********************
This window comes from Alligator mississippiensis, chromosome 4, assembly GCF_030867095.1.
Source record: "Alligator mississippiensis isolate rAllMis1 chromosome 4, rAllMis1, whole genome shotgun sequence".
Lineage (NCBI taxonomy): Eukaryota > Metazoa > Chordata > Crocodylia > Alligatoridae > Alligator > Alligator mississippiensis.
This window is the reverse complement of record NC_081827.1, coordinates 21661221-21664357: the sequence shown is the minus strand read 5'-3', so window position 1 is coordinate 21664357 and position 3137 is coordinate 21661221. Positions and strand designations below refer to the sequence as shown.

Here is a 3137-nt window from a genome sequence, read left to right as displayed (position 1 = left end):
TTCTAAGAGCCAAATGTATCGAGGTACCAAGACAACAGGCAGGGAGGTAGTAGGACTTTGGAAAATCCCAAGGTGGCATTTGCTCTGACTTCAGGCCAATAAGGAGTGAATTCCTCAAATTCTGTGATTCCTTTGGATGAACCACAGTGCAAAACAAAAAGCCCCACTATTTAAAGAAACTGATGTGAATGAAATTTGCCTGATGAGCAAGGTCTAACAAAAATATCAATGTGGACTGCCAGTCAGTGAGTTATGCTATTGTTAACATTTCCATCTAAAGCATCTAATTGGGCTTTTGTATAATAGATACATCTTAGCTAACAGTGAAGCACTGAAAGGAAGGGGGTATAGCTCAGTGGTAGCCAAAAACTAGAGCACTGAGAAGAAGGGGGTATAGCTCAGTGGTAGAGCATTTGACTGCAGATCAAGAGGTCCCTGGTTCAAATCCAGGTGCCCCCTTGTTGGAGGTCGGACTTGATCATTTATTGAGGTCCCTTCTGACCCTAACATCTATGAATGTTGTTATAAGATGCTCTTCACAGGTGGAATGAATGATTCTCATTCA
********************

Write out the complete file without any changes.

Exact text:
This window comes from Alligator mississippiensis, chromosome 4, assembly GCF_030867095.1.
Source record: "Alligator mississippiensis isolate rAllMis1 chromosome 4, rAllMis1, whole genome shotgun sequence".
Lineage (NCBI taxonomy): Eukaryota > Metazoa > Chordata > Crocodylia > Alligatoridae > Alligator > Alligator mississippiensis.
This window is the reverse complement of record NC_081827.1, coordinates 21661221-21664357: the sequence shown is the minus strand read 5'-3', so window position 1 is coordinate 21664357 and position 3137 is coordinate 21661221. Positions and strand designations below refer to the sequence as shown.

Here is a 3137-nt window from a genome sequence, read left to right as displayed (position 1 = left end):
TTCTAAGAGCCAAATGTATCGAGGTACCAAGACAACAGGCAGGGAGGTAGTAGGACTTTGGAAAATCCCAAGGTGGCATTTGCTCTGACTTCAGGCCAATAAGGAGTGAATTCCTCAAATTCTGTGATTCCTTTGGATGAACCACAGTGCAAAACAAAAAGCCCCACTATTTAAAGAAACTGATGTGAATGAAATTTGCCTGATGAGCAAGGTCTAACAAAAATATCAATGTGGACTGCCAGTCAGTGAGTTATGCTATTGTTAACATTTCCATCTAAAGCATCTAATTGGGCTTTTGTATAATAGATACATCTTAGCTAACAGTGAAGCACTGAAAGGAAGGGGGTATAGCTCAGTGGTAGCCAAAAACTAGAGCACTGAGAAGAAGGGGGTATAGCTCAGTGGTAGAGCATTTGACTGCAGATCAAGAGGTCCCTGGTTCAAATCCAGGTGCCCCCTTGTTGGAGGTCGGACTTGATCATTTATTGAGGTCCCTTCTGACCCTAACATCTATGAATGTTGTTATAAGATGCTCTTCACAGGTGGAATGAATGATTCTCATTCA